GOP Speaker Johnson says House won’t be ‘rushed’ to approve aid for Ukraine as $95B package stalls



WASHINGTON (AP) — Republican Speaker Mike Johnson said Wednesday the U.S. House will not feel “rushed” to pass the $95.3 billion foreign aid package for Ukraine, Israel and other allies, signaling a further stall over sending military hardware and munitions Kyiv badly needs to fight Russia.

Johnson made the remarks behind closed doors at a morning meeting of House Republicans, who are largely aligned with Donald Trump, the party’s presidential front-runner, in opposing the Senate-passed foreign assistance for Ukraine’s fight against Russian President Vladimir Putin’s invasion.

The speaker let colleagues know that the House will instead “work its will,” in considering the package, said a person familiar with the private remarks and granted anonymity to discuss them.

“The Republican-led House will not be jammed or forced into passing a foreign aid bill,” Johnson said at a press conference afterward.

Johnson, who rejected a border security compromise that was eventually stripped from the final product, said the Senate’s package “does nothing” to secure the U.S.-Mexico border, which has been the GOP’s priority.

He said he had requested a meeting with President Joe Biden months ago on these issues, and was still waiting for the opportunity to talk one-on-one.

The White House suggested that Johnson was in no position for productive talks after Republicans demanded that border security be attached to the national security aid and then he rejected the bipartisan package approved by the Senate.

White House press secretary Karine Jean-Pierre said that Johnson basically needs to negotiate with himself on what to do, rather than the White House.

“What is there to negotiate?” she said at Wednesday’s news briefing. “What is the one-on-one negotiation about when he’s been presented with exactly what he asked for? So he’s negotiating with himself.”

The slow-walk of U.S. aid to an ally during the largest ground war in Europe since World War II shows how far Republicans have retreated from overseas leadership in line with Trump.

While Johnson has said he personally supports aid for Ukraine, he leads a far-right majority that is more closely aligned with Trump’s isolationist ideology and, increasingly, a hands-off approach to Putin’s aggression.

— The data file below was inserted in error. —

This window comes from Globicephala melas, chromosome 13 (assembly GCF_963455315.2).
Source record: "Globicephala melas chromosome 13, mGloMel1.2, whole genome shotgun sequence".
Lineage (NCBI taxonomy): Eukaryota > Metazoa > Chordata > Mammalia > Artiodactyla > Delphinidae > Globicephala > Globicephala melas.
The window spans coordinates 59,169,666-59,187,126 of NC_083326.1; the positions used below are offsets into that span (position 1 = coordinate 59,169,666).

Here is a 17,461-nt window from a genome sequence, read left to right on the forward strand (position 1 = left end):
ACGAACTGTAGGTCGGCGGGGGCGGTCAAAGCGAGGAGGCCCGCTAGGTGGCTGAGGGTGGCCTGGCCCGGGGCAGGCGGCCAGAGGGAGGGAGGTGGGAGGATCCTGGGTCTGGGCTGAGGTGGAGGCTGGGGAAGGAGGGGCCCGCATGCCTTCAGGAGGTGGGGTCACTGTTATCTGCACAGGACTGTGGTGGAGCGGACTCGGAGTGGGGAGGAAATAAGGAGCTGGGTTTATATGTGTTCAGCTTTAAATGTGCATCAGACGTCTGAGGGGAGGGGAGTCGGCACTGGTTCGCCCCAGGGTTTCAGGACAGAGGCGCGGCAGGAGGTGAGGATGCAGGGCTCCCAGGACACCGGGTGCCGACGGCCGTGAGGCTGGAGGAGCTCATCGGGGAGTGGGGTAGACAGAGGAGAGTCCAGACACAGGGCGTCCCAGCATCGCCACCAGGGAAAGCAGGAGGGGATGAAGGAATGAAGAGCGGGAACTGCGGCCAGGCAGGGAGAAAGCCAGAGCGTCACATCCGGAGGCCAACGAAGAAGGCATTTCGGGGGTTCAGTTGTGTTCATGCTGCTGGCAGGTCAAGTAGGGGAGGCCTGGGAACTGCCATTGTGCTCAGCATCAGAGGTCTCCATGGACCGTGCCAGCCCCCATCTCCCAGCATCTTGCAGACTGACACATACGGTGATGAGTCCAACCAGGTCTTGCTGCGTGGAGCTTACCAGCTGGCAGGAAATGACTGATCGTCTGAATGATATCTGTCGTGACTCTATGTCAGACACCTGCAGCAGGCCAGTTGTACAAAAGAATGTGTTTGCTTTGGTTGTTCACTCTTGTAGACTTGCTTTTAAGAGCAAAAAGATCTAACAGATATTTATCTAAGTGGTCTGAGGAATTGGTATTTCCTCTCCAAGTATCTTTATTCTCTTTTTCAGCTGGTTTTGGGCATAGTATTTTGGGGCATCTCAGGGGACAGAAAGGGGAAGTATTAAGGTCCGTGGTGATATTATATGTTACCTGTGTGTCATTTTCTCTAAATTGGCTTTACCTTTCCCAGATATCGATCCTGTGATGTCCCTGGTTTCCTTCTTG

It’s increasingly clear the new speaker has no clear strategy for what happens next as the aid package that was approved by an overwhelming majority of senators this week falls into serious jeopardy.

Biden has warned that refusal to take up the bill would be “playing into Putin’s hands.”

Separately, Defense Secretary Lloyd Austin made his own push for Ukraine aid in a virtual session with the Ukraine Defense Contact Group, some 50 countries that coordinate military support for Ukraine.

Austin conducted the online meeting from his home, where he is recuperating from complications following prostate cancer surgery.

In Congress, meanwhile, one last ditch effort coming from a number of lawmakers, Democrats and some Republicans, would be to employ an unusual procedure that would force the House to take up the bill for a vote over the objections of the GOP speaker and his leadership.

The so-called discharge petition is a cumbersome, long-shot approach, but it’s one way to leverage the political power of the more centrist Republican lawmakers in a coalition with Democrats to ensure aid to Ukraine and the allies. But it seems unlikely.

Democratic Leader Hakeem Jeffries would not comment Wednesday on using the discharge petition process to move the foreign aid package, but said he wants the speaker to put the package forward for an “up or down vote.”

“Republicans are either going to stand with America’s national security or continue to stand with Vladimir Putin,” Jeffries told reporters after his own morning meeting with his Democratic caucus.

Central to the $95 billion package has been the aid for Ukraine, a $60 billion allotment that would go largely to U.S. defense entities to manufacture missiles, munitions and other military hardware that is being sent to the battlefields in Ukraine.

It also includes some funds to help the government in Kyiv stay afloat during the war, but not as much as first proposed as Republicans balk at shoring up public services abroad when there are needs in the U.S.

The money for Ukraine, as well as for Israel and Taiwan, is largely military-related and spread in states across the U.S. that are home to domestic manufacturing for what supporters have called the “Arsenal of Democracy” — harkening back to last century’s language for the U.S. role abroad.

Other options for Johnson would be to break the package into various parts knowing, for example, that each section could likely be approved on its own, with various bipartisan coalitions of Republicans and Democrats.

But Johnson has not indicated his preferred approach and lawmakers have said many ideas are on the table.

White House National Security Adviser Jake Sullivan on Wednesday said that Biden remains determined to get the supplemental package through Congress.

He reiterated the White House position that failure to act could have huge consequences for U.S. relationships around the globe.

“Our allies are watching this closely. Our adversaries are watching this closely,” Sullivan said. “We know from history that when we don’t stand up to dictators, they keep going.”

__ Associated Press writers Kevin Freking, Josh Boak and Aamer Madhani contributed to this report.

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